Back in 1969, when Omega officially became the first watchmaker to produce a timepiece worn on the moon, the Swiss company made 1,014 special edition Speedmasters to commemorate the huge feat that was the successful Apollo 11 mission. Numbers one and two of the run were gifted to President Richard Nixon and his Vice President Spiro Agnew. The next 19 were gifted to astronauts who worked on Apollo missions.
Dick and Spiro sadly couldn’t accept the generous offerings from Omega thanks to strict compliance rules about accepting gifts (we all know how much Nixon like to do things by the book), but the rest of the gold and burgundy special editions quickly became one of the most collectible timepieces on the planet (though those which ended up in retailers lacked the now-famous engraving on the back: ‘to mark man’s conquest of space with time, through time, on time’.)
Now, 50 years on, Omega has rereleased the Speedmaster Apollo XI, albeit with a modern twist.
Ditching the 18 karat gold case and bracelet of the original, Omega has crafted this new model out of ‘Moonshine Gold’, a new alloy trademarked by the Swiss horological behemoth to better reflect light, inspired by “the shining moonlight in a dark blue sky.” Moonshine Gold is much paler in hue than the original timepiece, and Omega is promising that it offers a high degree of resistance to fading of colour and lustre over time.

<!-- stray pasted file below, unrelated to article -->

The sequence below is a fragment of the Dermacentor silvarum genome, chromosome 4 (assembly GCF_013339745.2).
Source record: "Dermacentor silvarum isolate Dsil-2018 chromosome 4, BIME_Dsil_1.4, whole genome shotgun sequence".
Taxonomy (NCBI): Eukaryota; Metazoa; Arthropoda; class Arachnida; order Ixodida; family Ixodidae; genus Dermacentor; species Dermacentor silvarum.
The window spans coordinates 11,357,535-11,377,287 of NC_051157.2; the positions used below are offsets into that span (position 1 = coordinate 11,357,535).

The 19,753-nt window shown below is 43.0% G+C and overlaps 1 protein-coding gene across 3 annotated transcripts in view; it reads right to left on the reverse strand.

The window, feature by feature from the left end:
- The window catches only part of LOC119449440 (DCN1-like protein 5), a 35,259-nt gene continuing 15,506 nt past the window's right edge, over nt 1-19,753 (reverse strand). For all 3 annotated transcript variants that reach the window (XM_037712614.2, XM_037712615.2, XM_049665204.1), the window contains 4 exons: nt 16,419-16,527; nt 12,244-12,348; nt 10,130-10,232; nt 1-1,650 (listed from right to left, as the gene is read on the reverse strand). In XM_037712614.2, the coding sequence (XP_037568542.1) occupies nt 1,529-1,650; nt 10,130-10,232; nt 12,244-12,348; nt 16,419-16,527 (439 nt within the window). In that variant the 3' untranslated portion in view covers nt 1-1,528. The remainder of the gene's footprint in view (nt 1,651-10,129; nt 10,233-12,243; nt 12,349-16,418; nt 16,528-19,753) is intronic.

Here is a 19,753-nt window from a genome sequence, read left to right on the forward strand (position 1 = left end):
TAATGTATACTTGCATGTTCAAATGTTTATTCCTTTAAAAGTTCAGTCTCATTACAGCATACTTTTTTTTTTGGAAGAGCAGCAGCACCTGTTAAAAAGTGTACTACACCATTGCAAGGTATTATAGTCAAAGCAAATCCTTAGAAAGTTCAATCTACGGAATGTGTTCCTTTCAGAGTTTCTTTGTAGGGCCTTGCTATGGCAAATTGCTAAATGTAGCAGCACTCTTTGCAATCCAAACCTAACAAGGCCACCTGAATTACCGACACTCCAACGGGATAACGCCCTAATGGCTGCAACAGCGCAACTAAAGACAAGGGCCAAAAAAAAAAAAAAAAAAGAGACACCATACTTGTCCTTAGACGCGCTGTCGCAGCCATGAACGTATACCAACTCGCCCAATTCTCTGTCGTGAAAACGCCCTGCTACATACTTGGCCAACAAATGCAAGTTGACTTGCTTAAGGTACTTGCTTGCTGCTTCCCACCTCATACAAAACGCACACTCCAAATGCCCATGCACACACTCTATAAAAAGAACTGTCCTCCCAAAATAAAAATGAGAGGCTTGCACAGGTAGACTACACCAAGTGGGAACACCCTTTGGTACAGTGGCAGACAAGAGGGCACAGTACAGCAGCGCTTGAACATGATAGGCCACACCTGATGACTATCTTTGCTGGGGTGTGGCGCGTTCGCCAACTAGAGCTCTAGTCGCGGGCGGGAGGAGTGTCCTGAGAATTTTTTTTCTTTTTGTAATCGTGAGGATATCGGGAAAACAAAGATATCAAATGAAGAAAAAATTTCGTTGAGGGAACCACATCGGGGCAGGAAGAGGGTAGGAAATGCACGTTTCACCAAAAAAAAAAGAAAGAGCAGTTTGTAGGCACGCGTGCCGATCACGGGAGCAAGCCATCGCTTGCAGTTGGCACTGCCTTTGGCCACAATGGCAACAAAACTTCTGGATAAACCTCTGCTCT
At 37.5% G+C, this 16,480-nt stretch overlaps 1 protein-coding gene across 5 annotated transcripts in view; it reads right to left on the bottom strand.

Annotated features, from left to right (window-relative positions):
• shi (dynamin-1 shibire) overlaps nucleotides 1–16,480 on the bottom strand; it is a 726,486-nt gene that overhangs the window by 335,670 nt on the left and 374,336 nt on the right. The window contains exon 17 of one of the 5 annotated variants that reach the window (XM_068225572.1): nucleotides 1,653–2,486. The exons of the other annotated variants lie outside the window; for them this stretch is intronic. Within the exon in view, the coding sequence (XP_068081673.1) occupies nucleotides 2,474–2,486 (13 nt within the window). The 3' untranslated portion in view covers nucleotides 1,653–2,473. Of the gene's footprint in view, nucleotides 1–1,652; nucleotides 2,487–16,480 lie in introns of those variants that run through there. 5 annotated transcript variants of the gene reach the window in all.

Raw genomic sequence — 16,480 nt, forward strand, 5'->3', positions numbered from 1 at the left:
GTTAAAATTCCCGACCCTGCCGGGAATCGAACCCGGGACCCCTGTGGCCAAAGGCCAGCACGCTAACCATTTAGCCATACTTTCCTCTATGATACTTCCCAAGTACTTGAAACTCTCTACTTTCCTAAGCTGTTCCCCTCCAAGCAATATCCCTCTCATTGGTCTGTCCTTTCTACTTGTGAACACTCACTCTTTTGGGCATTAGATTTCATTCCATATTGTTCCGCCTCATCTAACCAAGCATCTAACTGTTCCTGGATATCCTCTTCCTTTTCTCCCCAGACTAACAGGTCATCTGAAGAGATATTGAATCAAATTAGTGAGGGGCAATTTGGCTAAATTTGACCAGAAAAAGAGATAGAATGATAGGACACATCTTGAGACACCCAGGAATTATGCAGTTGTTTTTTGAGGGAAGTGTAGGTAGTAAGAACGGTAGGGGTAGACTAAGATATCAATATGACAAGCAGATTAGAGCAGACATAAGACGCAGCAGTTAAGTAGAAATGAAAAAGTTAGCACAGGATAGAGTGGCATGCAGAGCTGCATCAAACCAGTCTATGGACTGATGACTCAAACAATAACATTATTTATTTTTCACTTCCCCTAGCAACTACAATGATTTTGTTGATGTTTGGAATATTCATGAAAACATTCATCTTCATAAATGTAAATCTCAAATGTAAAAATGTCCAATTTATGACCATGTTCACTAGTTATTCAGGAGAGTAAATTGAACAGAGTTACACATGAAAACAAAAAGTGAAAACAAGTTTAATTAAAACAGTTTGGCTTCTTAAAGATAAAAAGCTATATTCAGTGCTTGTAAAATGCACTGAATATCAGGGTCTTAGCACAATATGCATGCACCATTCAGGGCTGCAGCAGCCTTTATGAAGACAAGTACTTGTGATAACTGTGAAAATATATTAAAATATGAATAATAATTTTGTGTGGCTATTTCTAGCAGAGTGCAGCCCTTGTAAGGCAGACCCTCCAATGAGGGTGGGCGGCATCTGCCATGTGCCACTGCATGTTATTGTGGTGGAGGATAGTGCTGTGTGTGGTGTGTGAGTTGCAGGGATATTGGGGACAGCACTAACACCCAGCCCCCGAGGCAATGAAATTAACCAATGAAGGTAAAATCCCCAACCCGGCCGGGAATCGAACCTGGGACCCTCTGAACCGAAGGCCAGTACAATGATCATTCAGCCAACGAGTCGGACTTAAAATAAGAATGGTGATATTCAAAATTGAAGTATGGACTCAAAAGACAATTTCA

And while most of the piece is presented in Moonshine Gold, the brand has remained faithful to the original in that they’ve included the burgundy bezel ring, though this time is made from ceramic with the tachymeter scale in Omega Ceragold (another of the company’s trademarks).
This example is powered by Omega’s Master Co-Axial Calibre 3861 movement, which can be seen through the brilliantly designed caseback (mechanically engraved markings: “1969-2019” and the limited edition number highlighted in burgundy, as well as an uncoloured “Master Chronometer”. The inner decorative ring has also undergone laser ablation processes, as well as PVD colour treatments in blue and black to create a matte-finish blue ocean that surrounds a partial world map of the American continents (in a polished finish), with a glimpse over the rocket’s lift-off site Cape Canaveral.
Man of Many travelled to Time to Move as a guest of the Swatch Group.